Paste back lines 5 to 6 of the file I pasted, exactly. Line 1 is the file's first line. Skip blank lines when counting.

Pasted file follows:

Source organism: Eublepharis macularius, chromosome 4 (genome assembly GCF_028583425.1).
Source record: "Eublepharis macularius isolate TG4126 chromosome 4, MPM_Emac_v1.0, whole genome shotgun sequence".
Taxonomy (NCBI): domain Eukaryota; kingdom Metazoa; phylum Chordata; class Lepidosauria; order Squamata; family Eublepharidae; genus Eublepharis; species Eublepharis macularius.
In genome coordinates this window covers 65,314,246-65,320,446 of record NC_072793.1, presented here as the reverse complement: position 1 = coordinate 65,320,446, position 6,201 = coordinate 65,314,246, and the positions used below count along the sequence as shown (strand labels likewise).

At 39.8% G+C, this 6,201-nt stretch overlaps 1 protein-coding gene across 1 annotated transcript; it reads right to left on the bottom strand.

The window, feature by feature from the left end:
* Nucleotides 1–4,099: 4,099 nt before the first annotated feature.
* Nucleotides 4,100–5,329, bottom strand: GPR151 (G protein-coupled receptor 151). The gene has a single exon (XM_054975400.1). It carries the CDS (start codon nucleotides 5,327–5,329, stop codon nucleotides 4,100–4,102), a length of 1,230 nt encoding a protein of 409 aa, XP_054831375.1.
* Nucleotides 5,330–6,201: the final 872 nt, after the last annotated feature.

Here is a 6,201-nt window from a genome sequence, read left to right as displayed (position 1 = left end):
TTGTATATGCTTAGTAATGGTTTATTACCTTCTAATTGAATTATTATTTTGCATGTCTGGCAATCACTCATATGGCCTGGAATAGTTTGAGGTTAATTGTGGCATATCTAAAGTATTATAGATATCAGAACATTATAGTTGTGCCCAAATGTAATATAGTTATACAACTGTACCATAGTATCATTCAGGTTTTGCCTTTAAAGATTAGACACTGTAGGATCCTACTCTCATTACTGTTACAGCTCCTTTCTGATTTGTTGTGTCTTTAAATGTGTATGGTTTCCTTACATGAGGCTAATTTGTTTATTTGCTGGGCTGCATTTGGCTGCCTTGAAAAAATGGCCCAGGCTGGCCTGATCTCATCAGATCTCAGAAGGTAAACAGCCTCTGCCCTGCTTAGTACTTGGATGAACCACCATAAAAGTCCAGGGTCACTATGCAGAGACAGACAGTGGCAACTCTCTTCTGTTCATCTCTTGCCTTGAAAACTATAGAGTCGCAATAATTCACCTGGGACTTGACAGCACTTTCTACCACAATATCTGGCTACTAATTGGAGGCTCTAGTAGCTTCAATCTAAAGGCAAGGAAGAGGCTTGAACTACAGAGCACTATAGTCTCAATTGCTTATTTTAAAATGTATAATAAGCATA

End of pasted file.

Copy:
At 39.8% G+C, this 6,201-nt stretch overlaps 1 protein-coding gene across 1 annotated transcript; it reads right to left on the bottom strand.

The window, feature by feature from the left end: